Chinese students stage rare protests ahead of Tiananmen anniversary


Chinese students staged rare COVID protests ahead of the anniversary of the Tiananmen Square massacre, DW News reports. Hundreds of students in Beijing have called for freedom of movement amid concerns over tightening COVID restrictions. Videos circulated online showing students tearing down a metal wall.

Credit: RFA

Teng Biao, a US-based Chinese human rights lawyer, said university students in China “have played an important role in many democratic movements in the country,” he told DW. “But since Xi Jinping came to power, Beijing has increased its control over civil society, the internet, and even universities.”

Under President Xi Jinping, the Chinese security state has intensified efforts to prevent dissent before it can take root, writes Washington Post correspondent Christian Shepherd:

Cracks in surveillance that allowed previous generations of activists to gain traction are increasingly being filled in by new campaigns urging police vigilance against any sign of emerging threats to national security and social stability….. Rights lawyers now struggle to take on sensitive cases because of an increasingly delicate system of control that has been built in recent years, according to Mina Huang, a Chinese human rights attorney. She also worries that the normalization of data monitoring during the pandemic will worsen the situation.

“The work done by [#MeToo activists] Huang Xueqin and Wang Jianbing was very meaningful. It gave young people a space to become aware of this era and our situation,” she said. “The charges against them are typical of the suppression of young activists. The authorities are afraid the younger generation will become active.”

Democracy is unlikely to come to China unless a number of circumstances fall into place at just the right time under the ruling Chinese Communist Party (CCP), exiled dissidents told RFA ahead of the 33rd anniversary of the Tiananmen massacre.

Wang Dan, a former leader of the 1989 student-led democracy movement in China and the founder of the Dialogue China think-tank, warned that people shouldn’t harbor illusions about deliberate political reform under the CCP. A recipient of the National Endowment for Democracy’s 1998 Democracy Award, Wang was arrested in June 1993, having been marked number one on the government’s “most wanted” list following the military crackdown in Tiananmen Square.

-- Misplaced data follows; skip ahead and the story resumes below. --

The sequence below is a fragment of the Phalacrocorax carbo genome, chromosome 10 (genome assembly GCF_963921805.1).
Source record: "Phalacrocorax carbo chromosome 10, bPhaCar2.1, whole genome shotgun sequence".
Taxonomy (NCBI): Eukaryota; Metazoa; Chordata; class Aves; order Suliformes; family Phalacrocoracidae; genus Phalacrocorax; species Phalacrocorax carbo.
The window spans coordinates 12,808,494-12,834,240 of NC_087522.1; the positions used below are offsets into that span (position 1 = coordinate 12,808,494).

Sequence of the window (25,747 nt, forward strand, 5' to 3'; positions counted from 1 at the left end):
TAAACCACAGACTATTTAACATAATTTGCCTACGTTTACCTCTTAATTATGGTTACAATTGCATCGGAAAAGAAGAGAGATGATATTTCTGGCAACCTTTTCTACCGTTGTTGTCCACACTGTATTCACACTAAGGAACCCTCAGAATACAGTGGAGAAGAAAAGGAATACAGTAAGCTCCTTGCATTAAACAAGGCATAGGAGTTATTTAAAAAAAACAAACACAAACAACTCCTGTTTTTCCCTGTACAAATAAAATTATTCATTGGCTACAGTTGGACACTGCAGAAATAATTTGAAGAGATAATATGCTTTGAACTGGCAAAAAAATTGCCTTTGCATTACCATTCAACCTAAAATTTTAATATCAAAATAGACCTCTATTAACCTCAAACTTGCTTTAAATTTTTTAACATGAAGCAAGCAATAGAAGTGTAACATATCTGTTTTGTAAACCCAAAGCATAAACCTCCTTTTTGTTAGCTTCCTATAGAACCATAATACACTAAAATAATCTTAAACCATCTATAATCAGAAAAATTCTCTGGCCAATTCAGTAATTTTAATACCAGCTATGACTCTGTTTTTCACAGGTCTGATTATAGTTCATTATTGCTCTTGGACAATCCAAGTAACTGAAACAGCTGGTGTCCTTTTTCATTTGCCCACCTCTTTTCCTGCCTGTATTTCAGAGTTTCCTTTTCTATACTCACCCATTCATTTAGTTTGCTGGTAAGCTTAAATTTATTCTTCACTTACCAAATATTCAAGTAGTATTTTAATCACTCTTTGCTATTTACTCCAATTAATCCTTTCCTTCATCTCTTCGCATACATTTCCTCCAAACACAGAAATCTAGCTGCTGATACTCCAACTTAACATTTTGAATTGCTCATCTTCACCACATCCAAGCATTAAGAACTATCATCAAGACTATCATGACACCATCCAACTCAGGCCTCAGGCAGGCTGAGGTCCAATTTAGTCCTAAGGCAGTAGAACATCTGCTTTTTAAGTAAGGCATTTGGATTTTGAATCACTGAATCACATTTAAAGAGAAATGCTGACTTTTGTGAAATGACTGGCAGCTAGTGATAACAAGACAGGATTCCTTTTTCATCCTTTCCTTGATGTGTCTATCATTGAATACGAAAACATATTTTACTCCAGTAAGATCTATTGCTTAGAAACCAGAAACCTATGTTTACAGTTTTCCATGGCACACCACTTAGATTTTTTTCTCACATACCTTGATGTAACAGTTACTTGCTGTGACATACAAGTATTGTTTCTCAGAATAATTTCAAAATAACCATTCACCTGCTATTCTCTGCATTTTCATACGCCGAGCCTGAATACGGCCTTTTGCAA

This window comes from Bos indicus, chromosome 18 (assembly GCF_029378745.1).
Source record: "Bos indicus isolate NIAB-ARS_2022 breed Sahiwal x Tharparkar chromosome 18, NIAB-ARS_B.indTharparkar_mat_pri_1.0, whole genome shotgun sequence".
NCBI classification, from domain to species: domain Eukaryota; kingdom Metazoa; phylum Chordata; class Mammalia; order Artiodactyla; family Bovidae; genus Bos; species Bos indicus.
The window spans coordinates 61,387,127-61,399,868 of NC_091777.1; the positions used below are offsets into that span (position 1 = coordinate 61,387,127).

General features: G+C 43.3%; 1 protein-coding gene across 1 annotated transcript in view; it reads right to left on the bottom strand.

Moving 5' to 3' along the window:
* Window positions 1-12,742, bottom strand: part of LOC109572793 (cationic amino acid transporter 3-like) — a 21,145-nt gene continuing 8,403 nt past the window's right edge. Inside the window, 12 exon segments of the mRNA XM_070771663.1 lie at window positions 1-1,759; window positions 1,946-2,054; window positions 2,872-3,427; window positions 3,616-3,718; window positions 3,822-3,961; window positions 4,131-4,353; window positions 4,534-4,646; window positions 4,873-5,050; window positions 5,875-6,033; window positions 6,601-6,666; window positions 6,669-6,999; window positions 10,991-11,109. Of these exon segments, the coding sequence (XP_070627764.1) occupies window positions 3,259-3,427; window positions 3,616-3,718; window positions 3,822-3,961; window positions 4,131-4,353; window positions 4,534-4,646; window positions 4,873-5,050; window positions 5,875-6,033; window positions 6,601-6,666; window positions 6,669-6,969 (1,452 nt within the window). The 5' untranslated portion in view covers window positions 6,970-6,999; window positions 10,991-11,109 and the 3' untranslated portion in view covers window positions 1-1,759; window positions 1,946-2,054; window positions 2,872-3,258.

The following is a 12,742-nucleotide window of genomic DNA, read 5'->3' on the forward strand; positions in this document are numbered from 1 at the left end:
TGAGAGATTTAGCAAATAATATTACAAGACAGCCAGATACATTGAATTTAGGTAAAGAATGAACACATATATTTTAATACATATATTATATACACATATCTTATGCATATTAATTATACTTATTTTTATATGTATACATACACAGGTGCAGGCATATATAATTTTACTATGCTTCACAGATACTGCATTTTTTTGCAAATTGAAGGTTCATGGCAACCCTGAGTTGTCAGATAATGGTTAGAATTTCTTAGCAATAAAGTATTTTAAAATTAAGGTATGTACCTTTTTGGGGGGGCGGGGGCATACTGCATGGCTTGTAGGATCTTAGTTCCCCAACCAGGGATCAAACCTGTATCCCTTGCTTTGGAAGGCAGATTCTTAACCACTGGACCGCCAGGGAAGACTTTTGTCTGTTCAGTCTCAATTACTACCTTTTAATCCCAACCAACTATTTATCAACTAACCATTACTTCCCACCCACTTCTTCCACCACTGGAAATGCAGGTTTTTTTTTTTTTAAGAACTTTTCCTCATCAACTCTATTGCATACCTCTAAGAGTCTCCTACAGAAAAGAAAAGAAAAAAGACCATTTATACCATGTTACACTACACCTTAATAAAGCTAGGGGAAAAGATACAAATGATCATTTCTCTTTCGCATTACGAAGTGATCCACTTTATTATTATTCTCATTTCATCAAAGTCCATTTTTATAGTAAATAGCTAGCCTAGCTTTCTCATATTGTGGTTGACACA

“Perhaps if there is a huge crisis and challenge [facing China], generating a certain level of internal disagreement, and the government misjudges and makes the wrong response are wrong, then maybe history will turn,” he said. “Without the combination of these factors, I advise everyone to drop any remaining illusions they hold about the CCP,” he added.

The NED “stands in solidarity with those forced into exile yet who continue to face intimidation, threats, and coercion from brazen CCP operatives outside of China,” NED President and CEO Damon Wilson said today. “We reaffirm our commitment to our many partners across the region and the new generations and communities who carry on the spirit of the Tiananmen Democracy Movement against tremendous odds in pursuit of a free, open, and democratic China.”

Recent events in China will likely be “consequential” for the regime, Gerard Baker writes for The Times. As a new report by the Rhodium Group, an always valuable source of analysis on modern China, puts it: “2022 represents a watershed in questioning long-held perceptions of China’s technocratic competence and capacity.” Over a longer horizon, China’s growth outlook is constrained by demographics, falling productivity, and more significantly, the failed structural reforms of the past decade, as Rhodium’s Dan Rosen highlighted in detail in a recent piece in Foreign Affairs.

New and crucial phase

Exiled dissident and political commentator Wang Juntao said CCP leader Xi Jinping’s insistence on a zero-COVID policy in response to the pandemic could prove to be just such a crisis, however, RFA adds.

“Now that the enforcement methods used to implement zero-COVID disease control and prevention measures have brought disaster to the people, more and more people agree that Xi Jinping is going against the opinions of experts from all over the world, and yet there is no way to make him correct his course,” Wang Juntao said.

The struggle for freedom in China has reached a new and crucial phase, as the CCP escalates campaigns of repression and persecution of its own citizens, both at home and abroad, the NED suggests. The world has witnessed the CCP’s genocide targeting the Uyghur people, their language, and their culture. Thanks to courageous activists and journalists, the world is well informed about the cradle-to-grave oppression of Tibetans, the devastating crackdown on the democracy movement in Hong Kong, and the relentless attacks against human rights defenders and dissidents across China.


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